UNT honors Indigenous People’s Day in first annual celebration

Students browse tables of vendors during the Indigenous Peoples’ Day celebration hosted by UNT’s Native American Student Association on Oct. 15, 2019. Ricardo Vazquez Garcia
Students browse tables of vendors during the Indigenous Peoples’ Day celebration hosted by UNT’s Native American Student Association on Oct. 15, 2019. Ricardo Vazquez Garcia

Article Originally Published by Natalie Ochoa on North Texas Daily

Article Originally Published by on North Texas Daily

UNT and the UNT Native American Student Association declared Oct. 8 as “Indigenous People’s Day,” a university holiday that will be celebrated annually with the first annual celebration held on Tuesday, Oct. 15.

Incoming Native American Student Association President Lane Barrett helped with the declaration of this new university holiday to help raise awareness of the Native American population at UNT.  

Our goal coming into this year was towards growth and making UNT more of a native-friendly campus,” Barrett said. “Right now, UNT offers no scholarship or intertribal studies. Even if you are native, trying to get out of Oklahoma, UNT would not be the place to go. 

The demographics for Native Americans at UNT is under 4 percent of the non-white student population, according to a UNT System website

“If I want to study tribal law or intertribal studies, I can’t do it here,” Barrett said. “The only program offered here at UNT is an anthropology course called “Indigenous Peoples of North America,” and that’s taught by our faculty advisor, Adam Dunstan, but it starts and stops there.” 

Being close to the Red River and Oklahoma, which is known for the abundance of tribal culture, Barrett found the lack of Native American representation upsetting. 

We’re 30 minutes from the Red River,” Barrett said. “I think the percentage of native student here on campus is less than 2 percent, which is crazy, considering the fact that we are literally 30 minutes away from the Red River. We’re right there and we have zero recruitment coming from the native population in Indian territory.” 

While attending a keynote event, Barrett was approached by President Smatresk who shared an eagerness to bring awareness to the minimal tribal representation at UNT. Smatresk asked Barrett and her friend Emilia Gaston, about how to get more attraction from students of native ethnicities and how to improve the university to be more welcoming to native minority groups 

With our organization gaining recognition, the presence of Native Americans is coming more apparent here,” Barrett said. “This is Wichita and Caddo homeland. UNT is native, as much as we don’t want to acknowledge it.” 

The recruitment of Native American students, scholarship funding, homeland trips, putting programs into place and integrating native faculty recognition were discussed between Gaston and Ruby Raines, the executive assistant to the UNT president.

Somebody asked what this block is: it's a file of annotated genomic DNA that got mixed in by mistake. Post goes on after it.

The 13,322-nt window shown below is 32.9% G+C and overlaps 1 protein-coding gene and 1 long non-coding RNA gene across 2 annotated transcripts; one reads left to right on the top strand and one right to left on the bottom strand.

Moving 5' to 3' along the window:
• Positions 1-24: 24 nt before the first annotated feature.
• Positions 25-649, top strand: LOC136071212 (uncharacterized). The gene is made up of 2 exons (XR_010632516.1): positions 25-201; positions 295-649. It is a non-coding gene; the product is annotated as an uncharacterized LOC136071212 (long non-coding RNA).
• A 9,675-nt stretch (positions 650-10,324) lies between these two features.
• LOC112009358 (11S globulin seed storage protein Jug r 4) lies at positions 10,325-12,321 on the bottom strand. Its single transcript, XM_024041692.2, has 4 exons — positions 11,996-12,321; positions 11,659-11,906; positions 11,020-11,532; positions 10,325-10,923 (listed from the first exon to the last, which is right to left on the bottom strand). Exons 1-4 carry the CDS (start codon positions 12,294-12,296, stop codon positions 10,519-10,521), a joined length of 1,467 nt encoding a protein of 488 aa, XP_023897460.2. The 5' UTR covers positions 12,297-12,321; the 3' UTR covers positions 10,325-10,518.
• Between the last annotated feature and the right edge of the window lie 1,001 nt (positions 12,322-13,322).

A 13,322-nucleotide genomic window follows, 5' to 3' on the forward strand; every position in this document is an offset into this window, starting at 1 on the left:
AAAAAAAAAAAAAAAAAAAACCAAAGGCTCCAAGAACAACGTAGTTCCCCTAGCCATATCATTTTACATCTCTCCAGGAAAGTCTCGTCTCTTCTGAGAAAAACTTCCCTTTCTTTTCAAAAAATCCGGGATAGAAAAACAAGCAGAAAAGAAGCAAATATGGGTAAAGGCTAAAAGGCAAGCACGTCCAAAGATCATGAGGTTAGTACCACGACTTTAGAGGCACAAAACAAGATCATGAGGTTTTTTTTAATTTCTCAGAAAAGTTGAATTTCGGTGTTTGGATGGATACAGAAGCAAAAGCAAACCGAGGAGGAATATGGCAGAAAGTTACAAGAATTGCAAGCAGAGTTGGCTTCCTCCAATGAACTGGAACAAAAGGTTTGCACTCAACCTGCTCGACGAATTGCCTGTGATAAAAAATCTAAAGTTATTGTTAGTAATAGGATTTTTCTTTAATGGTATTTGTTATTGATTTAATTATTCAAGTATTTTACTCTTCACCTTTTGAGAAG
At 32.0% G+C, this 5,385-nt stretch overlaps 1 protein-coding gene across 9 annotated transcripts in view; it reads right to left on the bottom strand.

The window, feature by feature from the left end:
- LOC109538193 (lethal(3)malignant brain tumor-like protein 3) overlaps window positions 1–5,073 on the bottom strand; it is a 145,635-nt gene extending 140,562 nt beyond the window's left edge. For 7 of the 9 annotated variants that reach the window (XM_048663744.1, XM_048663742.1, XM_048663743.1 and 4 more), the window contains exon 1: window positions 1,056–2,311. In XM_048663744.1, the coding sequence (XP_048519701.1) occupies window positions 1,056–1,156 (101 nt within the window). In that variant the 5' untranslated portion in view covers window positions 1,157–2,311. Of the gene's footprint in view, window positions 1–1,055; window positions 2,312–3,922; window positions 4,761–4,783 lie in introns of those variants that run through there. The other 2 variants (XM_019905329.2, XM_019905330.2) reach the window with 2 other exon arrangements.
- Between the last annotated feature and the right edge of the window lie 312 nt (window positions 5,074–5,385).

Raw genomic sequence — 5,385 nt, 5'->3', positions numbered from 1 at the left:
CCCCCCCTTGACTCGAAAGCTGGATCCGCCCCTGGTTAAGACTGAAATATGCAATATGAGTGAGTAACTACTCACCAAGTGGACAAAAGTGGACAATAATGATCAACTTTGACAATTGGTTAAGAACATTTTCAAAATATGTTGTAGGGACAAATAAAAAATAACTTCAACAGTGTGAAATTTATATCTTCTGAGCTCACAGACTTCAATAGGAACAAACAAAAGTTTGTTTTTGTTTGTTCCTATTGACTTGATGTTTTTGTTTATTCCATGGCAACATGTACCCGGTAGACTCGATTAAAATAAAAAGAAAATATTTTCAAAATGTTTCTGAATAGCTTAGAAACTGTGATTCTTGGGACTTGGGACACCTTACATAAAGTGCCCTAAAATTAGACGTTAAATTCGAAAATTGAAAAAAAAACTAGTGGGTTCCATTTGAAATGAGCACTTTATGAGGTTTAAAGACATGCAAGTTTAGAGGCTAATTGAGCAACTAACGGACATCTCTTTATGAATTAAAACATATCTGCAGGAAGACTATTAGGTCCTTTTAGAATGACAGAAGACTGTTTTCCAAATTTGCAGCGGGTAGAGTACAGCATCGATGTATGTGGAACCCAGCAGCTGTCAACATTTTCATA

Barrett and NASA still had one sentimental request to officially kickstart Indigenous People’s Day 

“We had all talked about it and really wanted to have Indigenous People’s Day to be declared on campus,” Barrett said. “You have no idea how much this means to us.” 

The indigenous celebration had many different aspects of the culture for students to interact with and become more aware of. From vendors selling handmade items to playing cultural games, the Native American Student Association said they were happy with the turnout as roughly 50 students attended the event. Additional students walked through the event, taking advantage of the free food. 

In our student group alone, we have at least 17 or 18 different tribes represented,” Gaston said. “I would say over 20 different tribes are being represented here today.” 

The vendors at the event ranged from selling handmade beaded jewelry and teaching attendees about Native American artifacts from the university and cultural musical instruments.  

Leslie Thunderhawk, a member of the Rosebud Sioux Tribe, came to the event and had a booth showcasing Bird Hit flutes, a musical instrument that was used within the tribe for courting purposes. 

“Originally, when the pioneers first arrived, they would come across the valley and would hear the sound of flutes,” Thunderhawk said. “That made them aware that they were getting close to indigenous people’s camps.” 

The flutes Thunderhawk had on display were handcrafted and tuned by himself. The Bird Hit Flute is an instrument made entirely out of wood, detailed with intricate diamond shapes and swirl designs and finished off with a polish coat. Thunderhawk said that he tries to get them as close to the original flutes as possible.  

Carrying on with the festivities, attendees were allowed to enjoy free food and participate in Stickball, a cultural game enjoyed by many indigenous people.  

For interdisciplinary studies junior Peter Su, this was his first ever Native American cultural celebration he attended. 

“This celebration was all about love and unity with the food and the games that were displayed on Sage Lawn,” Su said. “I definitely felt the power and pride that they all had for their own identities. 

Featured Image: Students browse tables of vendors during the Indigenous Peoples’ Day celebration hosted by UNT’s Native American Student Association on Oct. 15, 2019. Ricardo Vazquez Garcia

Source: North Texas Daily